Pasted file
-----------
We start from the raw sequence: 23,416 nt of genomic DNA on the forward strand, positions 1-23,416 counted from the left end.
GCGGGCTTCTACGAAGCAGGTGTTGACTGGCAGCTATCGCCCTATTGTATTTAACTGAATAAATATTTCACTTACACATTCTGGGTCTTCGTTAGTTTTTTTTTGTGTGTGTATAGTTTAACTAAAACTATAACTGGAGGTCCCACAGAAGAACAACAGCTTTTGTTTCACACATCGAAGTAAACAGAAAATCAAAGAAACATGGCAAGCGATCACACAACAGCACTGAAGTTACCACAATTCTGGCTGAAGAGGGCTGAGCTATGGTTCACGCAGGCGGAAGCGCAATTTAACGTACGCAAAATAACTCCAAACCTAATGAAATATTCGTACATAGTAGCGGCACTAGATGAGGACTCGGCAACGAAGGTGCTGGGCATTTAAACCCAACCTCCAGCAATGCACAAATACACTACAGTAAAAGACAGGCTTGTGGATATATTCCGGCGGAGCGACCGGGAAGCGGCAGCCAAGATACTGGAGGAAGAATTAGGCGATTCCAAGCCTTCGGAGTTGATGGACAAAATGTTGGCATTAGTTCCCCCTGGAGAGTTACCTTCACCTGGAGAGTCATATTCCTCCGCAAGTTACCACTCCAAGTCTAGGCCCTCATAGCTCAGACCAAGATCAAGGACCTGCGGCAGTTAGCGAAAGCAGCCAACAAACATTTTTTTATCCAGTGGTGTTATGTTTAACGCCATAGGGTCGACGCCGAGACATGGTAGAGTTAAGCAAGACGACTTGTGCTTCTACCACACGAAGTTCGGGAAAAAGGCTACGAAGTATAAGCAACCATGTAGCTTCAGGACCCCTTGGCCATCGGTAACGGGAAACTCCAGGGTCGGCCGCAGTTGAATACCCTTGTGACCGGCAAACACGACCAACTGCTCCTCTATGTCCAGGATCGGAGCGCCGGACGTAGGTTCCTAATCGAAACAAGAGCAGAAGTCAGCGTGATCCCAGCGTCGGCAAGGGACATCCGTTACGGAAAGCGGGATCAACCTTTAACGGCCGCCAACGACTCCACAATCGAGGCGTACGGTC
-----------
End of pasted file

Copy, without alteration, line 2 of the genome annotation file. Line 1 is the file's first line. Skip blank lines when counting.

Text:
GCGGGCTTCTACGAAGCAGGTGTTGACTGGCAGCTATCGCCCTATTGTATTTAACTGAATAAATATTTCACTTACACATTCTGGGTCTTCGTTAGTTTTTTTTTGTGTGTGTATAGTTTAACTAAAACTATAACTGGAGGTCCCACAGAAGAACAACAGCTTTTGTTTCACACATCGAAGTAAACAGAAAATCAAAGAAACATGGCAAGCGATCACACAACAGCACTGAAGTTACCACAATTCTGGCTGAAGAGGGCTGAGCTATGGTTCACGCAGGCGGAAGCGCAATTTAACGTACGCAAAATAACTCCAAACCTAATGAAATATTCGTACATAGTAGCGGCACTAGATGAGGACTCGGCAACGAAGGTGCTGGGCATTTAAACCCAACCTCCAGCAATGCACAAATACACTACAGTAAAAGACAGGCTTGTGGATATATTCCGGCGGAGCGACCGGGAAGCGGCAGCCAAGATACTGGAGGAAGAATTAGGCGATTCCAAGCCTTCGGAGTTGATGGACAAAATGTTGGCATTAGTTCCCCCTGGAGAGTTACCTTCACCTGGAGAGTCATATTCCTCCGCAAGTTACCACTCCAAGTCTAGGCCCTCATAGCTCAGACCAAGATCAAGGACCTGCGGCAGTTAGCGAAAGCAGCCAACAAACATTTTTTTATCCAGTGGTGTTATGTTTAACGCCATAGGGTCGACGCCGAGACATGGTAGAGTTAAGCAAGACGACTTGTGCTTCTACCACACGAAGTTCGGGAAAAAGGCTACGAAGTATAAGCAACCATGTAGCTTCAGGACCCCTTGGCCATCGGTAACGGGAAACTCCAGGGTCGGCCGCAGTTGAATACCCTTGTGACCGGCAAACACGACCAACTGCTCCTCTATGTCCAGGATCGGAGCGCCGGACGTAGGTTCCTAATCGAAACAAGAGCAGAAGTCAGCGTGATCCCAGCGTCGGCAAGGGACATCCGTTACGGAAAGCGGGATCAACCTTTAACGGCCGCCAACGACTCCACAATCGAGGCGTACGGTC